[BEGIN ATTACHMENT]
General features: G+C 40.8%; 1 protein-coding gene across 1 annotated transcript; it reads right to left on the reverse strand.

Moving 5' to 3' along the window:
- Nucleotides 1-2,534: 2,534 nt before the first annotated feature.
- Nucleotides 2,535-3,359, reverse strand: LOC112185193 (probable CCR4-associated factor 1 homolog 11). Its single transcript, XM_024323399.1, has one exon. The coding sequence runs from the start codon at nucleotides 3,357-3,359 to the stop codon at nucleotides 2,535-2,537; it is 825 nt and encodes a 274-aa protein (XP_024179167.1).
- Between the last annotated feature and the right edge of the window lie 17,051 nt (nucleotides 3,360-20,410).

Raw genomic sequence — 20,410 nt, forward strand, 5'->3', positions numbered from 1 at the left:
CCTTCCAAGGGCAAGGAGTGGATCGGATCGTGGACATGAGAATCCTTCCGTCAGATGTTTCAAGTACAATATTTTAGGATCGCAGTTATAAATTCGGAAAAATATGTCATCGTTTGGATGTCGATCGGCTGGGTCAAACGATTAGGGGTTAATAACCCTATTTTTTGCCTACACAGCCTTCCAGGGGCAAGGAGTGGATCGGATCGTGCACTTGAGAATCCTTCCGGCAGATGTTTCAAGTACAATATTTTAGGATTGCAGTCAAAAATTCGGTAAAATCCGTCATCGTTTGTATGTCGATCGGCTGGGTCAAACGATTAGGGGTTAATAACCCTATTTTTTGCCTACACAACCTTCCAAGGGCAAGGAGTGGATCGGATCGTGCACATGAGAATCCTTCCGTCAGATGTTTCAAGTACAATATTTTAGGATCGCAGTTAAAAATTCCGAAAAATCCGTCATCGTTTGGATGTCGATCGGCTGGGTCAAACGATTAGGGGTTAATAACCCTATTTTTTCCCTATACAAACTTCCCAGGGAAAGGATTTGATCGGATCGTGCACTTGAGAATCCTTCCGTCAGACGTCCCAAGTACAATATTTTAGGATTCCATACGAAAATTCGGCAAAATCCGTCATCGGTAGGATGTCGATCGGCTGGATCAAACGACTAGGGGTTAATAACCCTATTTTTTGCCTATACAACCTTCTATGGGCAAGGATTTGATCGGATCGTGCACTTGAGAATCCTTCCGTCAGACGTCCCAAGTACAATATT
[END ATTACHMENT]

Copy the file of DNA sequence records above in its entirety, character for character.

General features: G+C 40.8%; 1 protein-coding gene across 1 annotated transcript; it reads right to left on the reverse strand.

Moving 5' to 3' along the window:
- Nucleotides 1-2,534: 2,534 nt before the first annotated feature.
- Nucleotides 2,535-3,359, reverse strand: LOC112185193 (probable CCR4-associated factor 1 homolog 11). Its single transcript, XM_024323399.1, has one exon. The coding sequence runs from the start codon at nucleotides 3,357-3,359 to the stop codon at nucleotides 2,535-2,537; it is 825 nt and encodes a 274-aa protein (XP_024179167.1).
- Between the last annotated feature and the right edge of the window lie 17,051 nt (nucleotides 3,360-20,410).

Raw genomic sequence — 20,410 nt, forward strand, 5'->3', positions numbered from 1 at the left:
CCTTCCAAGGGCAAGGAGTGGATCGGATCGTGGACATGAGAATCCTTCCGTCAGATGTTTCAAGTACAATATTTTAGGATCGCAGTTATAAATTCGGAAAAATATGTCATCGTTTGGATGTCGATCGGCTGGGTCAAACGATTAGGGGTTAATAACCCTATTTTTTGCCTACACAGCCTTCCAGGGGCAAGGAGTGGATCGGATCGTGCACTTGAGAATCCTTCCGGCAGATGTTTCAAGTACAATATTTTAGGATTGCAGTCAAAAATTCGGTAAAATCCGTCATCGTTTGTATGTCGATCGGCTGGGTCAAACGATTAGGGGTTAATAACCCTATTTTTTGCCTACACAACCTTCCAAGGGCAAGGAGTGGATCGGATCGTGCACATGAGAATCCTTCCGTCAGATGTTTCAAGTACAATATTTTAGGATCGCAGTTAAAAATTCCGAAAAATCCGTCATCGTTTGGATGTCGATCGGCTGGGTCAAACGATTAGGGGTTAATAACCCTATTTTTTCCCTATACAAACTTCCCAGGGAAAGGATTTGATCGGATCGTGCACTTGAGAATCCTTCCGTCAGACGTCCCAAGTACAATATTTTAGGATTCCATACGAAAATTCGGCAAAATCCGTCATCGGTAGGATGTCGATCGGCTGGATCAAACGACTAGGGGTTAATAACCCTATTTTTTGCCTATACAACCTTCTATGGGCAAGGATTTGATCGGATCGTGCACTTGAGAATCCTTCCGTCAGACGTCCCAAGTACAATATT